|Amazon Price||New from||Used from|
If Benjy's section is the most daringly experimental, Jason's is the most harrowing. "Once a bitch always a bitch, what I say," he begins, lacing into Caddy's illegitimate daughter, and then proceeds to hurl mud at blacks, Jews, his sacred Compson ancestors, his glamorous, promiscuous sister, his doomed brother Quentin, his ailing mother, and the long-suffering black servant Dilsey who holds the family together by sheer force of character.
Notoriously "difficult," The Sound and the Fury is actually one of Faulkner's more accessible works once you get past the abrupt, unannounced time shifts--and certainly the most powerful emotionally. Everything is here: the complex equilibrium of pre-civil rights race relations; the conflict between Yankee capitalism and Southern agrarian values; a meditation on time, consciousness, and Western philosophy. And all of it is rendered in prose so gorgeous it can take your breath away. Here, for instance, Quentin recalls an autumnal encounter back home with the old black possum hunter Uncle Louis:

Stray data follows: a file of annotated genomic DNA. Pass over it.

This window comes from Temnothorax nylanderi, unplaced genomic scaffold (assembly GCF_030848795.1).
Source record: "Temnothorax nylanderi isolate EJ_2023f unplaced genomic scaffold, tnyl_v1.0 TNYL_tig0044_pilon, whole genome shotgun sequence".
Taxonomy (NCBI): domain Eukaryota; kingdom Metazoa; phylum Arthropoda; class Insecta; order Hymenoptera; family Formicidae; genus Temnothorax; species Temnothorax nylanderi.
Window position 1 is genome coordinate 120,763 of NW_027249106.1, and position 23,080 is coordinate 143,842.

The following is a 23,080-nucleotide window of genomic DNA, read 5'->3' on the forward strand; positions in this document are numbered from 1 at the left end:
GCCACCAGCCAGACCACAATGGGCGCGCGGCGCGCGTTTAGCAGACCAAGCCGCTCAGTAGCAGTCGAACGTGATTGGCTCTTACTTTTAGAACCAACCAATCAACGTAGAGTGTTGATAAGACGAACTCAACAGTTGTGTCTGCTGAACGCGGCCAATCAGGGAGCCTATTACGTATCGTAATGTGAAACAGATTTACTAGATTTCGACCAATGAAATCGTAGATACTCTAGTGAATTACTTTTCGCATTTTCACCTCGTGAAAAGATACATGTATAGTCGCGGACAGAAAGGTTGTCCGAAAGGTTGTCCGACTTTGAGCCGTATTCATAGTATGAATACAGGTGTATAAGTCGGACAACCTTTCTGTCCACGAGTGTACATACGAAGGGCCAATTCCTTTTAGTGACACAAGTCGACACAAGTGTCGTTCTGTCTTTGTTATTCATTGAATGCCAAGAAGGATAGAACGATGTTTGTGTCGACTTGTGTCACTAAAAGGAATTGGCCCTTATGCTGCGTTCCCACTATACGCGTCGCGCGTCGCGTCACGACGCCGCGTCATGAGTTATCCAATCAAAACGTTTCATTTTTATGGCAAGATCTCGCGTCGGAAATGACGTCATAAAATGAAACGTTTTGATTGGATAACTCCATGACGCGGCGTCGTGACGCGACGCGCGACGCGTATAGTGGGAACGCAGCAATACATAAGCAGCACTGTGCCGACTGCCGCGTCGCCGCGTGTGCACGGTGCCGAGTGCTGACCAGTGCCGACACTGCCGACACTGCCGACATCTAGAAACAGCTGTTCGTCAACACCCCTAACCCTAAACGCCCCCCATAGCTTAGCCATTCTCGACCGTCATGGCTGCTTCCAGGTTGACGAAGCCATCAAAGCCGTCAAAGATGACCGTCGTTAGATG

And we'd sit in the dry leaves that whispered a little with the slow respiration of our waiting and with the slow breathing of the earth and the windless October, the rank smell of the lantern fouling the brittle air, listening to the dogs and to the echo of Louis' voice dying away. He never raised it, yet on a still night we have heard it from our front porch. When he called the dogs in he sounded just like the horn he carried slung on his shoulder and never used, but clearer, mellower, as though his voice were a part of darkness and silence, coiling out of it, coiling into it again. WhoOoooo. WhoOoooo. WhoOooooooooooooooo.What Faulkner has created is a modernist epic in which characters assume the stature of gods and the primal family events resonate like myths. It is The Sound and the Fury that secures his place in what Edmund Wilson called "the full-dressed post-Flaubert group of Conrad, Joyce, and Proust." --David Laskin
I was very confused at first, but it all came together and became clear. It's like solving a very lyrical puzzle.Published 10 days ago by Dailydabber
I bought this for a literature class and had a hard time reading it, but once I got into it the story was pretty good. Read morePublished 15 days ago by Melissa B
This was the first Faulkner novel I read, and even though I didn't choose to read it (it was an assigned book in high school), I wound up loving it. Read morePublished 16 days ago by Alison Zoccola
I read the Snopes family trilogy before I finished this novel and became disappointed with Faulkner. Read morePublished 21 days ago by Steve Novak
One of my favorite novels of all time. Told in multiple points of view.Published 23 days ago by Jeff Lacy
I had been meaning to read this book for ten years, and it took me three tries to finally do so.
My first attempt was in early high school around age sixteen—by choice,... Read more